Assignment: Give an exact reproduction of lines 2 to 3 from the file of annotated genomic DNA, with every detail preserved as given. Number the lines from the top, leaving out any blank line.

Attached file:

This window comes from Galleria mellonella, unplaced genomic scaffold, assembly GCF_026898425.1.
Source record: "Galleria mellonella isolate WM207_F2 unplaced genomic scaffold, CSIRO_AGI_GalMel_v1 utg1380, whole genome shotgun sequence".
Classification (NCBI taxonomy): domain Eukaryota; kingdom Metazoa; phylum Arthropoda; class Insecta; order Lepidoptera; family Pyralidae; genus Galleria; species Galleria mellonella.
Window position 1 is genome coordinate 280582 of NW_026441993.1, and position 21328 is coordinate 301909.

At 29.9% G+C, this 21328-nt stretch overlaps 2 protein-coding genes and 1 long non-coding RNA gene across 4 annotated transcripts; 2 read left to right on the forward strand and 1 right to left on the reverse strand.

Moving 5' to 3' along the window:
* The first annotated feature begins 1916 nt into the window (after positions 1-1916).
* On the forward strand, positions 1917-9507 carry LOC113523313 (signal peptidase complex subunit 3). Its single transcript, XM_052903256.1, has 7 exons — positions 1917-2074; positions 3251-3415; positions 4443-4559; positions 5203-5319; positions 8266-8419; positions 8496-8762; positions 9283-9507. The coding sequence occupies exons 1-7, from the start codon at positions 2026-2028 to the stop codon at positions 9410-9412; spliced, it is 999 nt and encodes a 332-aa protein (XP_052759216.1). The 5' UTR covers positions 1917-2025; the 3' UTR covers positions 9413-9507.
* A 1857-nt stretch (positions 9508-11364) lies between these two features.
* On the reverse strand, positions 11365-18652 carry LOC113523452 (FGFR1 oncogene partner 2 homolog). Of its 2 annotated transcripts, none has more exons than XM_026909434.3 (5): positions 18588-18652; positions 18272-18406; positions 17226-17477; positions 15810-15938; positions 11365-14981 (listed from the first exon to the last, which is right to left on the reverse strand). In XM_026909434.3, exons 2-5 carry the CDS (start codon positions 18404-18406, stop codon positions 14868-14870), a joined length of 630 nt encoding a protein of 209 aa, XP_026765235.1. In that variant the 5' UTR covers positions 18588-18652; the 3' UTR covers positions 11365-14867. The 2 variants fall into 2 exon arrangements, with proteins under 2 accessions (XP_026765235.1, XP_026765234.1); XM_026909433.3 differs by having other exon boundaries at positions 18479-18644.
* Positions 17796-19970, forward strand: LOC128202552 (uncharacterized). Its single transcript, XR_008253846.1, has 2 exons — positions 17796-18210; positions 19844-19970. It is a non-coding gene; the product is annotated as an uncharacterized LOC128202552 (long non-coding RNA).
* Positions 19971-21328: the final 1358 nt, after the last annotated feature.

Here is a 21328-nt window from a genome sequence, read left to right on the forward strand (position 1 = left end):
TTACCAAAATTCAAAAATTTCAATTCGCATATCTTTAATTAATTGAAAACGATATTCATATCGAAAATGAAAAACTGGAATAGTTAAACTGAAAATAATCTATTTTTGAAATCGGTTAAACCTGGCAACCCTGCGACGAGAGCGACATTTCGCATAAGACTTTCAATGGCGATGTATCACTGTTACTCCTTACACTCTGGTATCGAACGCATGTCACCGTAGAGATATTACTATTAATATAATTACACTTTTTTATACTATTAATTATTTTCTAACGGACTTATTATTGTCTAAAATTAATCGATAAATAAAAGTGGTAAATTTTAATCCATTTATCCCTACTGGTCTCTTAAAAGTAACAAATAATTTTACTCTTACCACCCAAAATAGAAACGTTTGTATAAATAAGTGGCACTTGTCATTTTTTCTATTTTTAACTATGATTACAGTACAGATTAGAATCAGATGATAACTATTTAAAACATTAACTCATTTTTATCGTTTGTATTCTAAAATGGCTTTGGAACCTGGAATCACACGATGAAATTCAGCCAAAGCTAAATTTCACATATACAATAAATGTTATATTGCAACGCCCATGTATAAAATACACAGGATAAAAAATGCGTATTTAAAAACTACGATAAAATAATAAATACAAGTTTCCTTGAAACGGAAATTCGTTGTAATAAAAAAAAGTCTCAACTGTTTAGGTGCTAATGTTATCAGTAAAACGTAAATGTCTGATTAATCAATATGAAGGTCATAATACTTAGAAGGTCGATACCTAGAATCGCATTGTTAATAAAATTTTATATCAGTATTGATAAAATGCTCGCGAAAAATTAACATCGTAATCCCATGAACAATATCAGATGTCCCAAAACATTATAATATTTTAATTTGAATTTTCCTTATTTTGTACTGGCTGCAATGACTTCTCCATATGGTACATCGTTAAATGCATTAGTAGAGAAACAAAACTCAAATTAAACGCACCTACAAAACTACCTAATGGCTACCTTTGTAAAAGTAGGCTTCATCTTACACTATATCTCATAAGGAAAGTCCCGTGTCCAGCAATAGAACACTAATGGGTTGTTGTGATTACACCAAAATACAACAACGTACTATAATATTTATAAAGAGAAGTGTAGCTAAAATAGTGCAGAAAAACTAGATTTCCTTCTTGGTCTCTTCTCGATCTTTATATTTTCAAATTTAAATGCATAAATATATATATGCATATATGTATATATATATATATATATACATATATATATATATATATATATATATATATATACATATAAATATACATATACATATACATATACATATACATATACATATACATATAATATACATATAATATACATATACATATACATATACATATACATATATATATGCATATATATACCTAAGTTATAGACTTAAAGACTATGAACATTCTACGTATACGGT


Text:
Source record: "Galleria mellonella isolate WM207_F2 unplaced genomic scaffold, CSIRO_AGI_GalMel_v1 utg1380, whole genome shotgun sequence".
Classification (NCBI taxonomy): domain Eukaryota; kingdom Metazoa; phylum Arthropoda; class Insecta; order Lepidoptera; family Pyralidae; genus Galleria; species Galleria mellonella.